Are you ready to see Halley's Comet? It has not been seen in the solar system since 1986, but the tail of the famous comet, officially known as the Eta Aquarid meteor shower, left a trail of dust and debris in space that can be observed right now in the form of a meteor shower. Read more about where and how to watch this unforgettable sight, told the publication Travel And Leisure.
What is the Eta Aquarid meteor shower< /h5>
The Eta Aquarid meteor shower began on April 19th and will end by May 28th. According to the American Meteor Society, the peak was on May 5, but on May 6 the spectacle will be no less impressive and bright. hemispheres from 10 to 30. This is because they appear from the constellation of Aquarius, which is best seen from under the equator at this time of the year.
What Causes the Eta Aquarid Meteor Shower
Halley's Comet is thought to be responsible for the Eta Aquarid. About nine miles (14 km) wide, it enters the inner solar system to circle the sun every 76 years or so, making it the only comet that can be seen twice with the naked eye in a single human lifetime.
< class="p1">Shooting stars are visible during the Eta Aquarids meteor shower because the Earth is moving through the comet's particle stream. They collide with our atmosphere at a speed of 40.7 miles (65.5 km) per hour, causing them to heat up. By releasing this energy, the particles light up and appear as streaks in the night sky.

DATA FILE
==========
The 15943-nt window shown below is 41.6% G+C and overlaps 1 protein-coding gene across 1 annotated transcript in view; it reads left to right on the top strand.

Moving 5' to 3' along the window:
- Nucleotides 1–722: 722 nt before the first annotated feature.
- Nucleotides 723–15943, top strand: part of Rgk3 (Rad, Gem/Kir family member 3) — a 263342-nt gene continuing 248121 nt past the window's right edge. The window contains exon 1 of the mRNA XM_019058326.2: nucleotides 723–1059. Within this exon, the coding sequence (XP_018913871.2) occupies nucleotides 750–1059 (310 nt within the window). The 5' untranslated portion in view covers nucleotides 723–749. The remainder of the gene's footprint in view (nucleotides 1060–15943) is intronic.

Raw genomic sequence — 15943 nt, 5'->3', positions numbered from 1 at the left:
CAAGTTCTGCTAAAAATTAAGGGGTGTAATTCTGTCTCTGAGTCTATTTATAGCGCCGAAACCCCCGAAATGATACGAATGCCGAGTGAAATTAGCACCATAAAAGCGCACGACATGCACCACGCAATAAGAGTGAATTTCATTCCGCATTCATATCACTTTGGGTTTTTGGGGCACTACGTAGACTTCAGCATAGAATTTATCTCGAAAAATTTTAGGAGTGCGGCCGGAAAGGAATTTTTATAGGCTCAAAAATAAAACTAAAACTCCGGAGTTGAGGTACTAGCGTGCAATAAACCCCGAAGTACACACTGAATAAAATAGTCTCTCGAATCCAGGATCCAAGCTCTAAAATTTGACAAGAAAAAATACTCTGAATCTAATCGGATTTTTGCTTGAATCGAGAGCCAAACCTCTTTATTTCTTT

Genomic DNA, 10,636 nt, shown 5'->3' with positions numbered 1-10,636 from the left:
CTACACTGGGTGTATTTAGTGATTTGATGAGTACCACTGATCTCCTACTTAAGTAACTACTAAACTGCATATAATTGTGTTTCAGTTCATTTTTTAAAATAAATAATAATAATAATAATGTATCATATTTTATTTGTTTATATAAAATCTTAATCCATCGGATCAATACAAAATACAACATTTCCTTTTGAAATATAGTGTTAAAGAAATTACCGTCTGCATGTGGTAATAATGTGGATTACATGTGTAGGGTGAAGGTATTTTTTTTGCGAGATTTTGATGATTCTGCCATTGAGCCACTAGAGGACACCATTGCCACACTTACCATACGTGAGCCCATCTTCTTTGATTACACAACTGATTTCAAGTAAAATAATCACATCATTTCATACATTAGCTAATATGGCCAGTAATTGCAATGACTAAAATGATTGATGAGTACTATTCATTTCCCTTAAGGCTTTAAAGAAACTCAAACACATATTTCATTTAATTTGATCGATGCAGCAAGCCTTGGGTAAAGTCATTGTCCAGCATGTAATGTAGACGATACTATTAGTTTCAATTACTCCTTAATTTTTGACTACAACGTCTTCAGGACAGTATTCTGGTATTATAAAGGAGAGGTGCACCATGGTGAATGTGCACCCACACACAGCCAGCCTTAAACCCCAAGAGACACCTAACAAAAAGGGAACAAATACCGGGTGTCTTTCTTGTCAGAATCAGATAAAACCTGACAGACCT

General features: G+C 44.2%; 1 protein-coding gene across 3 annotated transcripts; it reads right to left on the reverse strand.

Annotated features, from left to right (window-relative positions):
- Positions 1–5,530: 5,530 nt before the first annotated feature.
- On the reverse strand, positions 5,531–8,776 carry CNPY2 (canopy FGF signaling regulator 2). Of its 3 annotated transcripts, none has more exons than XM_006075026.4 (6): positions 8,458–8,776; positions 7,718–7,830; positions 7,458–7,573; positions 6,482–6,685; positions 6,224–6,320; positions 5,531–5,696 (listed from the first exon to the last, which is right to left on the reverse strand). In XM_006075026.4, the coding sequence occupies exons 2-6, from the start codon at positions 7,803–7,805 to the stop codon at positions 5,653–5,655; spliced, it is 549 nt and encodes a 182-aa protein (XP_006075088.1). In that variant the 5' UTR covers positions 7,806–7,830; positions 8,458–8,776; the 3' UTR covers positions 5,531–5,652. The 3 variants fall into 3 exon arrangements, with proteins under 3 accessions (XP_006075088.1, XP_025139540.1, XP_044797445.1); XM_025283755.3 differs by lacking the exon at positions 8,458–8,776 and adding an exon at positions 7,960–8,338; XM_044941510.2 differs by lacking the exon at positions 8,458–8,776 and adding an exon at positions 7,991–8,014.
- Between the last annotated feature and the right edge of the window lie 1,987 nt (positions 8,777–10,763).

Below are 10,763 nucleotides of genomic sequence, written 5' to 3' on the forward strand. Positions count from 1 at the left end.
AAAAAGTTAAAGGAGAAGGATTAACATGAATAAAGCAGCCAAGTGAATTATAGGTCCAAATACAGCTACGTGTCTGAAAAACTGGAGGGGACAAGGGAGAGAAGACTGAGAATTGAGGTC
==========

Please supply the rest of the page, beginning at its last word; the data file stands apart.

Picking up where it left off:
When is the best time to see the Eta Aquarids meteor shower
The best time to see shooting stars from the Eta Aquarids meteor shower is in the wee hours when activity is at its peak and the sky is darkest.
Stargazers don't have to look anywhere specifically in the night sky, because shooting stars can appear anywhere, but they will appear brightest under dark rural skies and away from light pollution.
When Halley's Comet returns< /b>
Halley's Comet won't be returning to the solar system for a long time, but it's worth the wait. In 2061, it will make a loop around the Sun, approaching the Earth (albeit at a safe distance) and will become a bright object for the naked eye in the night sky.
Katrine Johns has been a reporter on the news desk since 2013. Before that she wrote about young adolescence and family dynamics for Styles and was the legal affairs correspondent for the Metro desk. Before joining The Gal Post, Katrine Johns worked as a staff writer at the Village Voice and a freelancer for Newsday, The Wall Street Journal, GQ and Mirabella. To get in touch, contact me through my email@example.com 1-800-268-7128